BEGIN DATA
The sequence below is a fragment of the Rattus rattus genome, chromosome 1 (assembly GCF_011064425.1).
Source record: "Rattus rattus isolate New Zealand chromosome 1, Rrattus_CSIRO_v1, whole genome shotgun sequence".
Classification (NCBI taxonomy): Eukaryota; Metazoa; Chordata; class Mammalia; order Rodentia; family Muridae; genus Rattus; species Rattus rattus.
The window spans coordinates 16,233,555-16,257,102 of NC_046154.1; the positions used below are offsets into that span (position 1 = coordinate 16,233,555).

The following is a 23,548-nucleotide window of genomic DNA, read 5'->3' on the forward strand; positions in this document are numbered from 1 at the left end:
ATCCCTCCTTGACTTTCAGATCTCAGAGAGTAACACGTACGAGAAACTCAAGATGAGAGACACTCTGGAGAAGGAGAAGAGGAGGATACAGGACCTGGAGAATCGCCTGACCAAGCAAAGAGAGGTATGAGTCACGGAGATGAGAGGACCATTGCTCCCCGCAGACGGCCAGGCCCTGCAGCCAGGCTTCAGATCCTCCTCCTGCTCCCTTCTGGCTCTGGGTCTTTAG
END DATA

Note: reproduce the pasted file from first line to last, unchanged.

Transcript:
The sequence below is a fragment of the Rattus rattus genome, chromosome 1 (assembly GCF_011064425.1).
Source record: "Rattus rattus isolate New Zealand chromosome 1, Rrattus_CSIRO_v1, whole genome shotgun sequence".
Classification (NCBI taxonomy): Eukaryota; Metazoa; Chordata; class Mammalia; order Rodentia; family Muridae; genus Rattus; species Rattus rattus.
The window spans coordinates 16,233,555-16,257,102 of NC_046154.1; the positions used below are offsets into that span (position 1 = coordinate 16,233,555).

The following is a 23,548-nucleotide window of genomic DNA, read 5'->3' on the forward strand; positions in this document are numbered from 1 at the left end:
ATCCCTCCTTGACTTTCAGATCTCAGAGAGTAACACGTACGAGAAACTCAAGATGAGAGACACTCTGGAGAAGGAGAAGAGGAGGATACAGGACCTGGAGAATCGCCTGACCAAGCAAAGAGAGGTATGAGTCACGGAGATGAGAGGACCATTGCTCCCCGCAGACGGCCAGGCCCTGCAGCCAGGCTTCAGATCCTCCTCCTGCTCCCTTCTGGCTCTGGGTCTTTAG